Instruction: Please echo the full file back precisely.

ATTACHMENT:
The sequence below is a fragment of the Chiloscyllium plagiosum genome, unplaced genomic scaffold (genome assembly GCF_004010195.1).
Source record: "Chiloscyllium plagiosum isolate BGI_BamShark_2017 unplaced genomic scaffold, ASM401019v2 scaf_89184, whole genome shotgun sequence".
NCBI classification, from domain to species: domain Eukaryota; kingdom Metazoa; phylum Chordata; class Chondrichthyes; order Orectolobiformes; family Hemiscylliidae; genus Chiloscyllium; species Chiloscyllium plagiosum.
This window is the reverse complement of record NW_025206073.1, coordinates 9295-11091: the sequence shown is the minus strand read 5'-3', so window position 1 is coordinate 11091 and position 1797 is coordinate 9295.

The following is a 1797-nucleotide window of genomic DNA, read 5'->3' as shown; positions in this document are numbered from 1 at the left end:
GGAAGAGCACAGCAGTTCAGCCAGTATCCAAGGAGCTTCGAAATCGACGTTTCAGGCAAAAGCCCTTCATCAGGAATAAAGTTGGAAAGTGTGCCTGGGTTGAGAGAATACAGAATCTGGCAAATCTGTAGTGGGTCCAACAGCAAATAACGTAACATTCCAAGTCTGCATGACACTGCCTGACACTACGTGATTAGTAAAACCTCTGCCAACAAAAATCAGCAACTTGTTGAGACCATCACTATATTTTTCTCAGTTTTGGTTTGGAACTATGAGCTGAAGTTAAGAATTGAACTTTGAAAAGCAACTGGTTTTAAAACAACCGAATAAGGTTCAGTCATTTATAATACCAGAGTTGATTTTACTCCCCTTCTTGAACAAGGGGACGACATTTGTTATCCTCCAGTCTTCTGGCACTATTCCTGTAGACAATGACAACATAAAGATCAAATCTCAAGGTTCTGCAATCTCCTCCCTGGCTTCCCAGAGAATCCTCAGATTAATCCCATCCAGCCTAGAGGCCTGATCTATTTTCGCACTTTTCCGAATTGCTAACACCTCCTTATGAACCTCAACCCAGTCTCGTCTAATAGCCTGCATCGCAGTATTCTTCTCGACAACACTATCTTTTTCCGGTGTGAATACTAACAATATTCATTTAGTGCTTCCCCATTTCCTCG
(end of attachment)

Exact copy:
The sequence below is a fragment of the Chiloscyllium plagiosum genome, unplaced genomic scaffold (genome assembly GCF_004010195.1).
Source record: "Chiloscyllium plagiosum isolate BGI_BamShark_2017 unplaced genomic scaffold, ASM401019v2 scaf_89184, whole genome shotgun sequence".
NCBI classification, from domain to species: domain Eukaryota; kingdom Metazoa; phylum Chordata; class Chondrichthyes; order Orectolobiformes; family Hemiscylliidae; genus Chiloscyllium; species Chiloscyllium plagiosum.
This window is the reverse complement of record NW_025206073.1, coordinates 9295-11091: the sequence shown is the minus strand read 5'-3', so window position 1 is coordinate 11091 and position 1797 is coordinate 9295.

The following is a 1797-nucleotide window of genomic DNA, read 5'->3' as shown; positions in this document are numbered from 1 at the left end:
GGAAGAGCACAGCAGTTCAGCCAGTATCCAAGGAGCTTCGAAATCGACGTTTCAGGCAAAAGCCCTTCATCAGGAATAAAGTTGGAAAGTGTGCCTGGGTTGAGAGAATACAGAATCTGGCAAATCTGTAGTGGGTCCAACAGCAAATAACGTAACATTCCAAGTCTGCATGACACTGCCTGACACTACGTGATTAGTAAAACCTCTGCCAACAAAAATCAGCAACTTGTTGAGACCATCACTATATTTTTCTCAGTTTTGGTTTGGAACTATGAGCTGAAGTTAAGAATTGAACTTTGAAAAGCAACTGGTTTTAAAACAACCGAATAAGGTTCAGTCATTTATAATACCAGAGTTGATTTTACTCCCCTTCTTGAACAAGGGGACGACATTTGTTATCCTCCAGTCTTCTGGCACTATTCCTGTAGACAATGACAACATAAAGATCAAATCTCAAGGTTCTGCAATCTCCTCCCTGGCTTCCCAGAGAATCCTCAGATTAATCCCATCCAGCCTAGAGGCCTGATCTATTTTCGCACTTTTCCGAATTGCTAACACCTCCTTATGAACCTCAACCCAGTCTCGTCTAATAGCCTGCATCGCAGTATTCTTCTCGACAACACTATCTTTTTCCGGTGTGAATACTAACAATATTCATTTAGTGCTTCCCCATTTCCTCG